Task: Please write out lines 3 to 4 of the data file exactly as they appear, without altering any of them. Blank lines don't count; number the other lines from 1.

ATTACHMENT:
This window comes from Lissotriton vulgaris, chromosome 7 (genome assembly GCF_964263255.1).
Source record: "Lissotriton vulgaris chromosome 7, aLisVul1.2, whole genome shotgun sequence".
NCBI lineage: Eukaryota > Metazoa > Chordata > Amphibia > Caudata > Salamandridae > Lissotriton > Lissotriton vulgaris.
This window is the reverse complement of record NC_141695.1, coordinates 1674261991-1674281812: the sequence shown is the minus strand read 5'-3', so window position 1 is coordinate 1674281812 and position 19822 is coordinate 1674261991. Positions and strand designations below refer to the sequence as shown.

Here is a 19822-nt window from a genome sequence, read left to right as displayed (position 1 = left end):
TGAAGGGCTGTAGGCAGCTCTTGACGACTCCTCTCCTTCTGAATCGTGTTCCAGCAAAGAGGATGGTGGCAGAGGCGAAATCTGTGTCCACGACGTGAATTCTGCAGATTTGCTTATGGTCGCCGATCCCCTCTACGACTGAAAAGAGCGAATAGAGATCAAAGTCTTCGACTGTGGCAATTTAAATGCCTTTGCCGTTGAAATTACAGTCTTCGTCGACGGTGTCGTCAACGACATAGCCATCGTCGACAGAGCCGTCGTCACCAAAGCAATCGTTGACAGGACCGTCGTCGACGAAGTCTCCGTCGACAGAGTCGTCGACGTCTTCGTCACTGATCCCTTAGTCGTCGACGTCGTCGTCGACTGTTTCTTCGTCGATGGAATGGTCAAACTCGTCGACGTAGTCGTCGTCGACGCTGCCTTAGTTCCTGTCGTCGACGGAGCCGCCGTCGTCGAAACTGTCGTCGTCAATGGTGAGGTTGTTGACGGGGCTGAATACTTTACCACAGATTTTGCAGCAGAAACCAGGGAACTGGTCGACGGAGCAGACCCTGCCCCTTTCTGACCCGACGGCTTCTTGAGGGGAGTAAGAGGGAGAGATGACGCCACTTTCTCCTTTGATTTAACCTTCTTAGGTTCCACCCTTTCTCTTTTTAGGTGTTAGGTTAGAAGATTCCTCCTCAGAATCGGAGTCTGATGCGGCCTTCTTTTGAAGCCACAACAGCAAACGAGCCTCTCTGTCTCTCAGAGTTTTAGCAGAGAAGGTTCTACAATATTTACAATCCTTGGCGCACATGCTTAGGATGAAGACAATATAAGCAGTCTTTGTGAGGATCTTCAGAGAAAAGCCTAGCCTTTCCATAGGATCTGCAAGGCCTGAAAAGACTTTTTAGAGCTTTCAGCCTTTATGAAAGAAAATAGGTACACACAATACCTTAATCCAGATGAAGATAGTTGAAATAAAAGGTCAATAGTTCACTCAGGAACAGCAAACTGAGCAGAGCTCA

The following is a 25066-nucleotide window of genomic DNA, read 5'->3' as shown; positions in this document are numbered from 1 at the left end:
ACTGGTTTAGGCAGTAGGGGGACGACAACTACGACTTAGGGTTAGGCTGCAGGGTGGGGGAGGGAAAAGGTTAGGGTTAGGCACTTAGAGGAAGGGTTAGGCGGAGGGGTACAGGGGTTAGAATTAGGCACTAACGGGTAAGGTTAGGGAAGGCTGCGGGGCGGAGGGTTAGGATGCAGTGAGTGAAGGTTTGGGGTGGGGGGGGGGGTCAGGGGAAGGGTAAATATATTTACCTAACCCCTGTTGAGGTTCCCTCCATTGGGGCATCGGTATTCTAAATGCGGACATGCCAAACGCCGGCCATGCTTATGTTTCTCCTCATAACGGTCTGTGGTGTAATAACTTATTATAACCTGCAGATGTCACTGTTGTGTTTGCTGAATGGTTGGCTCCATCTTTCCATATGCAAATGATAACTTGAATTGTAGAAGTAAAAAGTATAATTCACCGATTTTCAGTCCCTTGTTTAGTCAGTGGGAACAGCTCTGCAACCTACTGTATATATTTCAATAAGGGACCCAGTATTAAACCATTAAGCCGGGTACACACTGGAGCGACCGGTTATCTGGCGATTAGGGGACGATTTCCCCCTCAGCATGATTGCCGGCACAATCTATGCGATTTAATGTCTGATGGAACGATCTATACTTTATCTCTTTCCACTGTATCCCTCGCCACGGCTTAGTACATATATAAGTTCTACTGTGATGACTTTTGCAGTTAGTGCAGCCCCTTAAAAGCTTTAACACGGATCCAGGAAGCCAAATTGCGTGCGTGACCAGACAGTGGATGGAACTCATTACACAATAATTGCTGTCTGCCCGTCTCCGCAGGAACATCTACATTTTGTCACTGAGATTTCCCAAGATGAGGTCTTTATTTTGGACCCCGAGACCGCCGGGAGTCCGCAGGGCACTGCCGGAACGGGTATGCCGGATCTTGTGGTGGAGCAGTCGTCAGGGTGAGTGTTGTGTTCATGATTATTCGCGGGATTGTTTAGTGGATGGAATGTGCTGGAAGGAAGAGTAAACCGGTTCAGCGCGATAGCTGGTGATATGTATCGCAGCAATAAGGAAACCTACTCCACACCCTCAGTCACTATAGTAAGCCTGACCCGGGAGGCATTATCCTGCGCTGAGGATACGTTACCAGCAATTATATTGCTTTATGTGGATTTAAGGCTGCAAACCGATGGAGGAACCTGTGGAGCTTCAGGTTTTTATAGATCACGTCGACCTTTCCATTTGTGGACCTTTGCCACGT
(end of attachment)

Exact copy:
NCBI lineage: Eukaryota > Metazoa > Chordata > Amphibia > Caudata > Salamandridae > Lissotriton > Lissotriton vulgaris.
This window is the reverse complement of record NC_141695.1, coordinates 1674261991-1674281812: the sequence shown is the minus strand read 5'-3', so window position 1 is coordinate 1674281812 and position 19822 is coordinate 1674261991. Positions and strand designations below refer to the sequence as shown.